Advocates in favor of the original redesign expressed dismay that the city watered down its plans in response to the backlash — as well as relief that officials remain committed to the original design for the majority of the road.

"It’s a less-than-ideal plan compared to what has been worked on for the last two years. They’re making most of McGuinness safe, but not all of it," said Greenpoint resident Kevin LaCherra of pro-bike lane group Make McGuinness Safe.

The previous proposal would have benefitted businesses and truck traffic by adding loading zones to each block, said LaCherra, who did not attend the meeting with DOT and City Hall.

"This is the compromise plan of the compromise plan," LaCherra added.

A group of parents in favor of the redesign plans to meet with the mayor on Wednesday.

A spokesperson for the main group opposed to the redesign, Keep McGuinness Moving, said they are reviewing the plans.

"Any plan that helps us all achieve our goals together, allows for continued business flow and provides safe and secure access for pedestrians can very well work. Our goal is to keep McGuinness moving and make it safer for everyone," said Juda Engelmayer in a statement.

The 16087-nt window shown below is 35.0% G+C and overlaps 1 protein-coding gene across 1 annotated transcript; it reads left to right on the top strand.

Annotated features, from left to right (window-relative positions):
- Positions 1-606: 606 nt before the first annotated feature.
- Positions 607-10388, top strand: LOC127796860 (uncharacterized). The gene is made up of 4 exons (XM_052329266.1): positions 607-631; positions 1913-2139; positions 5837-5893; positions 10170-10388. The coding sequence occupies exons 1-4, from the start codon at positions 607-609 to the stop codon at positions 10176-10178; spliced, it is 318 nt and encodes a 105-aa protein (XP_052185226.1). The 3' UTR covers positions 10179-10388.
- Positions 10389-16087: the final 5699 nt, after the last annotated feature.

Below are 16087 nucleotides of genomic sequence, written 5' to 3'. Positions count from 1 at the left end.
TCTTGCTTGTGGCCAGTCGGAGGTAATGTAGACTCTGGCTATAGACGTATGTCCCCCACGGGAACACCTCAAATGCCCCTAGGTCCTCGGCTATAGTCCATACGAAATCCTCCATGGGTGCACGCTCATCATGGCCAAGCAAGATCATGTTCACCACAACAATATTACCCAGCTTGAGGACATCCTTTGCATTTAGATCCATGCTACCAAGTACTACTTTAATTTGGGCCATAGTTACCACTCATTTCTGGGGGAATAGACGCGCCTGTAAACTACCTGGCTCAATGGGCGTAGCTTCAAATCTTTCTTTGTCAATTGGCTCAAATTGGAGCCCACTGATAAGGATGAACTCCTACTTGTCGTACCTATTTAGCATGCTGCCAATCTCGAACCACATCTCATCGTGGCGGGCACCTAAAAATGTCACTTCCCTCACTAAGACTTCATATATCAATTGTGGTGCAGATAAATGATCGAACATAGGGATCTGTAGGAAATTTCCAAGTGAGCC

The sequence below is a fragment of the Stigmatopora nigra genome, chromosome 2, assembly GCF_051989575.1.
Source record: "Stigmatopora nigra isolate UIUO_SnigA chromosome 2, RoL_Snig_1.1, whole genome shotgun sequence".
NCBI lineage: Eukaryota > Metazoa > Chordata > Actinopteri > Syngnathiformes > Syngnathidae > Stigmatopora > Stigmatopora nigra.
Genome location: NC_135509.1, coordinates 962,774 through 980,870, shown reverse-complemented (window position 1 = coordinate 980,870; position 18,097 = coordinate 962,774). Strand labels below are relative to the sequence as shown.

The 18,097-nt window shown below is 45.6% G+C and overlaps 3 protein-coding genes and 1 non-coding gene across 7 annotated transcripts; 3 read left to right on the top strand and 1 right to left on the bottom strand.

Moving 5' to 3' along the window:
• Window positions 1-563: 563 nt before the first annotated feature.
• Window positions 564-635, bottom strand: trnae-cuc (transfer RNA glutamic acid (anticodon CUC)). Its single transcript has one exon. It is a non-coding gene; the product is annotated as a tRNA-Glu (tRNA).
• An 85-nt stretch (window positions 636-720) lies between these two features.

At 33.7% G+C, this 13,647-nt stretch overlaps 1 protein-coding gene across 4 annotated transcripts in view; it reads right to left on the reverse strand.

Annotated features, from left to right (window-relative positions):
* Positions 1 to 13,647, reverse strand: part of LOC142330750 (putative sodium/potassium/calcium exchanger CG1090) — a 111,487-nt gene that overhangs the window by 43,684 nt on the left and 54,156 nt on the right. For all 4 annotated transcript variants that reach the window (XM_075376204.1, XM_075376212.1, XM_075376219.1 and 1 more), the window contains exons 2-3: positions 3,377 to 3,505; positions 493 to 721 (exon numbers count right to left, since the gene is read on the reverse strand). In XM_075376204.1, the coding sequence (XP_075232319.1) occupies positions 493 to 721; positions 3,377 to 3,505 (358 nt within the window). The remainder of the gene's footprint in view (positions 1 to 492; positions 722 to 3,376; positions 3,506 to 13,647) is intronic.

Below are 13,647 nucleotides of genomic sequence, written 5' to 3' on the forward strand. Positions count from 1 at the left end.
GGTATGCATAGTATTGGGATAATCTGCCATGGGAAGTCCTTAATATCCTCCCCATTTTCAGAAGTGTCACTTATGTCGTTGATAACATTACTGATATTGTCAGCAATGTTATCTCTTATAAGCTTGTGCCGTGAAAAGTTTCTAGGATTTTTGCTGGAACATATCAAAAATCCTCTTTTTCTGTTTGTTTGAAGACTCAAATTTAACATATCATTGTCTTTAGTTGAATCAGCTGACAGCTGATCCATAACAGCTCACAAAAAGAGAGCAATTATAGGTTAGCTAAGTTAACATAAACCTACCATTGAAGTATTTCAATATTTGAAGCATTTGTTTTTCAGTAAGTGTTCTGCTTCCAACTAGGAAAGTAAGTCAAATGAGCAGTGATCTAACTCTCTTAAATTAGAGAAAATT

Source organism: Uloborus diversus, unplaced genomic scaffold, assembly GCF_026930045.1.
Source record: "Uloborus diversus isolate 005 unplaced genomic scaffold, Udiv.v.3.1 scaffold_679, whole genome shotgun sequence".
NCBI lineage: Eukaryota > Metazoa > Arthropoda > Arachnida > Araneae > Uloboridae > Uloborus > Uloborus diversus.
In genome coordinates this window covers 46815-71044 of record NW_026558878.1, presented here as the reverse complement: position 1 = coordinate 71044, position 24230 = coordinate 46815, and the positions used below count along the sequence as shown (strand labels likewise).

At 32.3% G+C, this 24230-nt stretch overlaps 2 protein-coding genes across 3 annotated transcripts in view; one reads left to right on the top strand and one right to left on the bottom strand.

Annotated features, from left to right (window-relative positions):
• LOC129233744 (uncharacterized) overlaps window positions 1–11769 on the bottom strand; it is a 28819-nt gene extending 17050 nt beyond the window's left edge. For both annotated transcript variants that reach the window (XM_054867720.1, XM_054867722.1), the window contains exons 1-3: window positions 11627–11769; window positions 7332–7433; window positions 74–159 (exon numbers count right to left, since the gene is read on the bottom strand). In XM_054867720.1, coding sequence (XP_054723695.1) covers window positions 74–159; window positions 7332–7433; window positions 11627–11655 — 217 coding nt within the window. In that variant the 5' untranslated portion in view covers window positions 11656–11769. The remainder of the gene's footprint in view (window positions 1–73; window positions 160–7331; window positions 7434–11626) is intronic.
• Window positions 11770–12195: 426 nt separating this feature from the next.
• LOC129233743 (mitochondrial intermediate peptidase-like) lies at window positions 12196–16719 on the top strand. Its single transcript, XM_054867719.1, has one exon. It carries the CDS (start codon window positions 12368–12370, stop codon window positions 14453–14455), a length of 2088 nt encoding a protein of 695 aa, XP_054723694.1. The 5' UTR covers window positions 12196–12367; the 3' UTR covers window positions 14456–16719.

DOT and the mayor's office did not immediately provide comment.

Stay in touch

Sign up for our free newsletter

More from Streetsblog New York City

Thursday’s Headlines: Paris is a Lot Cooler than NYC Edition

The City of Light has figured out how to reduce the heat island effect. Plus other news in today's daily digest.

July 18, 2024

Exclusive: Legal Team Announced for Suit Against Hochul’s Congestion Pricing ‘Pause’

Attorneys from three firms have inked a joint defense agreement to fight "the governor’s illegal decision to cancel congestion pricing," Comptroller Brad Lander said.

July 17, 2024

Brooklyn BP Wants Mayor Adams To Do More To Reduce Parking

Brooklyn Borough President Antonio Reynoso's recommendation on City of Yes: Eliminating parking mandates is not enough!

July 17, 2024

Wednesday’s Headlines: Citi Bike By the Numbers Edition

Haters of Citi Bike are really going to detest the new website. Plus other news.

July 17, 2024

Once Again, There is More Evidence that Safer Streets Help Local Business

...and there's more insight into why people simply don't believe it.

July 17, 2024
See all posts